- number of people impacted by the requirement – stakeholders, users, …
- the magnitude of the impact – time, $$, …, gained or saved by implementing and operating the solution
- strategic value – how much the requirement is aligned with desired strategic outcomes
- delivery effort – the effort or man days required to deliver the requirement
Despite the parameters, the business value of a demand is often not immediately comparable and still requires judgement. (Shortening this post, I have moved an example to the bottom). In addition, strategies (Business as well as IT) are often not clearly spelled out, so assigning strategic value may turn out to be difficult. The principles do apply, nevertheless.
To make the concept work, Product Managers and Product Owners need to regularly have informed discussions with all relevant stakeholders in order to agree business goals and jointly assign value to requests applying the principles above. This can for example be achieved in the context of a quarterly IT business planning session or similar (e.g. SAFe Portfolio or PI planning sessions).
The key mindset switch required, is to move from delivery of demands to actively and intentfully managing for maximum value in pursuit of strategically mandated business outcomes.
“Product management is about insights and judgment, both of which require a sharp mind. Hard work is also necessary, but for this job, it is not sufficient.”
― Marty Cagan, Silicon Valley Product Management Legend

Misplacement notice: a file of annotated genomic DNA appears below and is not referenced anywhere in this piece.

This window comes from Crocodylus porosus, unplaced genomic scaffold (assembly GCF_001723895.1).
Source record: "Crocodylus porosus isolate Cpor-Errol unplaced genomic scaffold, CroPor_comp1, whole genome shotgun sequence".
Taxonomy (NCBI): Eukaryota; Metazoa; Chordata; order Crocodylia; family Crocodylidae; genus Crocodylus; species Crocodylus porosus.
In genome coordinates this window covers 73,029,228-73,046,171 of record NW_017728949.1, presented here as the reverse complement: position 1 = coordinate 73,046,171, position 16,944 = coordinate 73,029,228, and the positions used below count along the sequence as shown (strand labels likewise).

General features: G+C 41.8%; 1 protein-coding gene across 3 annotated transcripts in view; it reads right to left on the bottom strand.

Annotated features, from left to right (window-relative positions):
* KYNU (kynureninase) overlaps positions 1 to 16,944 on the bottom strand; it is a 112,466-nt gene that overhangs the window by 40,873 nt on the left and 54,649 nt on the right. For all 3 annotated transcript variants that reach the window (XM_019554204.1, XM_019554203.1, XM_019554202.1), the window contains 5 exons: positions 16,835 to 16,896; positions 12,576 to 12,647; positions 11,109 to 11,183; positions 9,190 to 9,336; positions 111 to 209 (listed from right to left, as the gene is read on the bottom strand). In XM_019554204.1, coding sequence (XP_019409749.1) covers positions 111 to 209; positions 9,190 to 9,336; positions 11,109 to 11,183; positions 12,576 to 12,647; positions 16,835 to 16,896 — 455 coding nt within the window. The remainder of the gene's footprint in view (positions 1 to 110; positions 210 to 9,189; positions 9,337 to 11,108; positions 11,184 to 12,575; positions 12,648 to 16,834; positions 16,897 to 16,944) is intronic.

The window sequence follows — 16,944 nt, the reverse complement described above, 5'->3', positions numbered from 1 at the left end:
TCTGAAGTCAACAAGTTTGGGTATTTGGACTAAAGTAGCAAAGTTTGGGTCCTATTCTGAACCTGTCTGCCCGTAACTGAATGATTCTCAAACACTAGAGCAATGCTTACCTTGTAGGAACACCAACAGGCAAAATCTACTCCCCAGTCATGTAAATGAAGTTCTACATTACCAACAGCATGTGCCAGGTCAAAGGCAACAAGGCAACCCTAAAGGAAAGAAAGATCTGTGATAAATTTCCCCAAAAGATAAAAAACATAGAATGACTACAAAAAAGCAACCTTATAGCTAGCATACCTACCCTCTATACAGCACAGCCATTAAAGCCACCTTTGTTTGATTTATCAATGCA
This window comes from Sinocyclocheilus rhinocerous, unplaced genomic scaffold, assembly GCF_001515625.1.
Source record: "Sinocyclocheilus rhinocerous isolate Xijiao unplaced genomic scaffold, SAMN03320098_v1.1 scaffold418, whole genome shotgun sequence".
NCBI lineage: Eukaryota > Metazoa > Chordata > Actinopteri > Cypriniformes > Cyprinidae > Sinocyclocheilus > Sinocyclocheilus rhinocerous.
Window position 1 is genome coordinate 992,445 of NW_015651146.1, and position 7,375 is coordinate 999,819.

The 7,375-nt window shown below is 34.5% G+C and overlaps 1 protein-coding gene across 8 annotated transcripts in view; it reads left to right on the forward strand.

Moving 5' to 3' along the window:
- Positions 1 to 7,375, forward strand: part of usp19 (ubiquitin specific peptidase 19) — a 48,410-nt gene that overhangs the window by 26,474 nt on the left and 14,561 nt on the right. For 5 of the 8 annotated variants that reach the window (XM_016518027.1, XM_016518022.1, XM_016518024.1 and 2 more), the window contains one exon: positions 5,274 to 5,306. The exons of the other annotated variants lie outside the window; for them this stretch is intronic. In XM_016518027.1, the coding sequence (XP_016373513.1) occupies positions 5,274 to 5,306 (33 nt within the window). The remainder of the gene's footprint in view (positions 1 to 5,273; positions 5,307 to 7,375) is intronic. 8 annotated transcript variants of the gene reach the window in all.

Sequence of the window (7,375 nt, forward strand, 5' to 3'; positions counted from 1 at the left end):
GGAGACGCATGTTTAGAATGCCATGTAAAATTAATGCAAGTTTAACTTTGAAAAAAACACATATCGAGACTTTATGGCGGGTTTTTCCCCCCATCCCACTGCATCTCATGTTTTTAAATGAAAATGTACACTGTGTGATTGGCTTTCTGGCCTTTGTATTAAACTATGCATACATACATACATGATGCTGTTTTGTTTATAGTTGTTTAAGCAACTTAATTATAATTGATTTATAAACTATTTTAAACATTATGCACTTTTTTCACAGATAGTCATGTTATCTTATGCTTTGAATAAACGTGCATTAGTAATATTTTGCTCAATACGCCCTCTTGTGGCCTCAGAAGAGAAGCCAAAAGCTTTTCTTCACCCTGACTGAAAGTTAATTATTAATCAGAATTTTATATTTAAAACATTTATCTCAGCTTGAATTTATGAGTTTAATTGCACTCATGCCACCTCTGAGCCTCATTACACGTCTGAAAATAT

There are a host of other factors to be considered. UX for internal users being one, see above. The following posts cover some of these additional aspects:
How to Build Better Internal Tools –
by Richard Holmes. A series of practical hints for creating better internal applications.
Internal Product Management: the Good, the Bad and the Ugly –
by Black Swan Farming. Should product management principles be applied internally?
Tldr, my apologies. If you have made it here and are still wondering what the Mod Scooter is all about, send me an invite and I will gladly take 45 minutes to walk you through the intro presentation of our product-based IT workshops.
Have a great weekend,
As for the promised example…
Let’s consider the following – entirely fictional – examples:
A company is moving offices. Unfortunate in times of pandemic, the new building was designed as open-plan office with on-demand desk assignment. Contributing to the challenge, the surrounding metropolitan area suffers from traffic congestion. Employees will easily average 45 minutes for their commute – one way.
With current safety rules in place, 1000 employees less than originally planned can be accommodated in the new building.
If desks were assigned on a first-come-first-served basis, up to 1000 employees would find the office already out of capacity upon arrival and needed to return to their home offices.